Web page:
This has got me thinking about all the ways in which academics are made vulnerable or have to make themselves vulnerable and what happens when they do. What do we do about the tensions and contradictions inherent in all these processes and acts that ask us to be vulnerable but at the same time tell us to pull it together, be tough, be impervious to the feelings of hurt, frustration and sadness that the different forms of feedback can cause? Can we make this act of making ourselves vulnerable less scary for those already in more precarious positions, like early career researchers, casual staff, women, scholars in minority groups on campus?

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One of the main ways we are asked to, and have to make ourselves vulnerable is through asking for and getting critique, as suggested in the quotation. We write thesis chapters for supervisors and a final thesis for examiners, we write papers for journal editors and reviewers, we stand up in front of peers at conferences (or sit down at our screens in front of peers, these days). We also, if we are teaching academics, have to ask students and sometimes peers to evaluate our teaching, our course materials, our knowledge of what we are teaching. We may also write funding applications for committees internal and external to the university. We apply for jobs and submit ourselves to committees of strangers for evaluation. There are many ways, then, in which we are made to be vulnerable, open to rejection, to criticism and judgement, to both kind and unkind feedback responses.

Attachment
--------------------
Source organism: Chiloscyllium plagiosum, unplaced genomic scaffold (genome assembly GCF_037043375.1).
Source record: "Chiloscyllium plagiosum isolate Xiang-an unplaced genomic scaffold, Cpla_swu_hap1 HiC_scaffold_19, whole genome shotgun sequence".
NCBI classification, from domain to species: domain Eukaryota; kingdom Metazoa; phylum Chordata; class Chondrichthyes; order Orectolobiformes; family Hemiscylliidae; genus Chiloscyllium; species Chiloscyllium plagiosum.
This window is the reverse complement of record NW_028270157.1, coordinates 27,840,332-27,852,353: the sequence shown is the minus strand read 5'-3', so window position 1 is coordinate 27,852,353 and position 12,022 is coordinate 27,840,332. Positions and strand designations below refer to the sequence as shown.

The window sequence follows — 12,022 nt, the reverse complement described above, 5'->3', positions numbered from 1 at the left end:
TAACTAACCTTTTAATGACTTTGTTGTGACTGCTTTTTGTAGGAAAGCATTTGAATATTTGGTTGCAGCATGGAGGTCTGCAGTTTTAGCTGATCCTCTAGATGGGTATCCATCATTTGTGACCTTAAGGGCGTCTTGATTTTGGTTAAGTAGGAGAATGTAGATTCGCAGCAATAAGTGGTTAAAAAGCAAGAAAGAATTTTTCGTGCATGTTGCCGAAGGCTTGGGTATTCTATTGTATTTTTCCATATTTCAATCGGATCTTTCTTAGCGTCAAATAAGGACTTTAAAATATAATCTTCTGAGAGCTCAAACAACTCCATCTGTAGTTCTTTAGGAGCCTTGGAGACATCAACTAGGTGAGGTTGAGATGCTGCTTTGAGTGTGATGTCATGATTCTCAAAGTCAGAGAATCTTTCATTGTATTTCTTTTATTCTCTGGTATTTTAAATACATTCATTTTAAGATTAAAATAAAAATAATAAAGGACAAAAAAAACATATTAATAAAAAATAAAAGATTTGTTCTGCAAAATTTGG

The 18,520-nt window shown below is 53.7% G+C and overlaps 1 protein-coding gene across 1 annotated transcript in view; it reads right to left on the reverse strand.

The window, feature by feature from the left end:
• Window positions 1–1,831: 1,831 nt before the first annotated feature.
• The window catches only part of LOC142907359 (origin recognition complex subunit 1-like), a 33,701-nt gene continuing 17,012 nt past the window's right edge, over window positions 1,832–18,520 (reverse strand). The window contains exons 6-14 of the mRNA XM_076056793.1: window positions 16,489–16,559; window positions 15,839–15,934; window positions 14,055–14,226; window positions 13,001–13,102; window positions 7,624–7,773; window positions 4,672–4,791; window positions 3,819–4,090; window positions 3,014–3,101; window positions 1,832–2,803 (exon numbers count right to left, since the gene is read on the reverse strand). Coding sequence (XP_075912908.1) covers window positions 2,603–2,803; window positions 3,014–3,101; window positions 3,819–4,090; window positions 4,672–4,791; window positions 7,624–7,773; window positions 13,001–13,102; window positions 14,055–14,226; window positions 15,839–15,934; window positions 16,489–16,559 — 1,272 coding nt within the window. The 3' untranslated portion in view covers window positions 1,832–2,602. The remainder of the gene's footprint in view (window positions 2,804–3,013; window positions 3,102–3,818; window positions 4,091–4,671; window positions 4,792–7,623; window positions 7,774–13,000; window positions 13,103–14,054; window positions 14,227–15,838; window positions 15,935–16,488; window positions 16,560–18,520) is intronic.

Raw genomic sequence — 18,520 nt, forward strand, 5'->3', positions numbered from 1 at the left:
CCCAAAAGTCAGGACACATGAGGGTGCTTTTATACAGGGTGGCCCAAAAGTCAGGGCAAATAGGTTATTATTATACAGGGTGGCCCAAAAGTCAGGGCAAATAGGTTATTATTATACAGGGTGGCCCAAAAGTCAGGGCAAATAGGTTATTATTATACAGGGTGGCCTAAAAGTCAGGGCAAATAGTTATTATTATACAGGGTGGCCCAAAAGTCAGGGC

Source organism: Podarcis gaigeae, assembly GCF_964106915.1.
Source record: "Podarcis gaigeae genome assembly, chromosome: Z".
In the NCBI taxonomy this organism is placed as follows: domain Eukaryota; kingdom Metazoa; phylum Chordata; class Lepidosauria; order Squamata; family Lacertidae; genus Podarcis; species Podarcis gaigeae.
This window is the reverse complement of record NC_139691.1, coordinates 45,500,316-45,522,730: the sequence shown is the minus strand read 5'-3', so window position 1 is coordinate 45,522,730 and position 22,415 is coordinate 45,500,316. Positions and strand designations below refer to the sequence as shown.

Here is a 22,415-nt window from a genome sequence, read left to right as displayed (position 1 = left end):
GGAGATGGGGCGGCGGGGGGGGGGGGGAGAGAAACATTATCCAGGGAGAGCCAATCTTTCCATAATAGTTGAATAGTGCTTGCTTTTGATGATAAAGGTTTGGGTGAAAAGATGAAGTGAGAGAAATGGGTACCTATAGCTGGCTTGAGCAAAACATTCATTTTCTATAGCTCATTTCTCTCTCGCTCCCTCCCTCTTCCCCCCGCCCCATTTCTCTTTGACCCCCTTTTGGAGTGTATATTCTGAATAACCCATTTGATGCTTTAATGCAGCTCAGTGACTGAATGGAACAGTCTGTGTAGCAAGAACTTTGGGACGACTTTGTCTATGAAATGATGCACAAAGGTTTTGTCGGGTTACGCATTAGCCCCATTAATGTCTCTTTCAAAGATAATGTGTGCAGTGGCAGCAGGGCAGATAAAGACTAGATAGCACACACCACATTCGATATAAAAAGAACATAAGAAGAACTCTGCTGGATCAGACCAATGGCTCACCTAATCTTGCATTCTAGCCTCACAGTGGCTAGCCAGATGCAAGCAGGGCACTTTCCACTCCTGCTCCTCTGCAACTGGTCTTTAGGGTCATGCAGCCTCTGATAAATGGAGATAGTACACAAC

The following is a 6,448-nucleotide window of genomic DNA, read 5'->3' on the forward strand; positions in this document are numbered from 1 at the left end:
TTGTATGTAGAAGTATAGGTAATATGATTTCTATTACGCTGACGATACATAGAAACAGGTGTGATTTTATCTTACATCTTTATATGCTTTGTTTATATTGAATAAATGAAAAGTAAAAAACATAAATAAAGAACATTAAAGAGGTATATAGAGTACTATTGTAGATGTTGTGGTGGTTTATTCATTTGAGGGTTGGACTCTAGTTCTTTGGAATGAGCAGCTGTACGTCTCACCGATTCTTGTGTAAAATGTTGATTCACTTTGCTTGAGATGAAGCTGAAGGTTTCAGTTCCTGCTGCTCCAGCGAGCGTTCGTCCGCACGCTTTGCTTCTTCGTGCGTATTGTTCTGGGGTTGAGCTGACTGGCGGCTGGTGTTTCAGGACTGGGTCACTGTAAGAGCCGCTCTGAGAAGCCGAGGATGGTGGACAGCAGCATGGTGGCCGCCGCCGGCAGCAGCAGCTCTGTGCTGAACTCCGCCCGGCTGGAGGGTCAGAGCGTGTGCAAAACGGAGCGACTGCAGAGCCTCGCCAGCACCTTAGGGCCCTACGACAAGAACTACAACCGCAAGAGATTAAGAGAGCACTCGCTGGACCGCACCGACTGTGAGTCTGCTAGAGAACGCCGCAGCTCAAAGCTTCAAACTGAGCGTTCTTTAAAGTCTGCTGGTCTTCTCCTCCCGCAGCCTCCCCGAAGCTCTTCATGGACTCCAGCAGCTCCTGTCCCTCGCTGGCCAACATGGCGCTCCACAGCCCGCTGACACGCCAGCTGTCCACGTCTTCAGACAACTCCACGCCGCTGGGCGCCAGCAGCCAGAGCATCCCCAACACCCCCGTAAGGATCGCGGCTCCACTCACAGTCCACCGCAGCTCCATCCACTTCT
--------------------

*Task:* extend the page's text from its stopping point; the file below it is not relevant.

But, we are also told that, at the same time as we have to make ourselves vulnerable and open in so many ways and to people we know and do not know – often people relatively more powerful than we are – we must be tough, impervious to being hurt and feeling rejected and sad. We need to have a thick skin and be resilient, make peace with rejection and head back out again to ask for more critique, feedback and possibly more rejection. Over and over this seems to be the cycle. I ask for feedback, it’s not good, the paper needs more work, the grant or the job is going to someone else, the opportunity is lost. And instead of wallowing and feeling sad and sorry for myself, I have to pick myself up, be philosophical about the whole thing (Ah, academia, such is the life), and move forward as if I’m not all that bothered. This imperviousness makes me seem successful and strong; it may even be admired, especially if I don’t share my failures or feelings openly.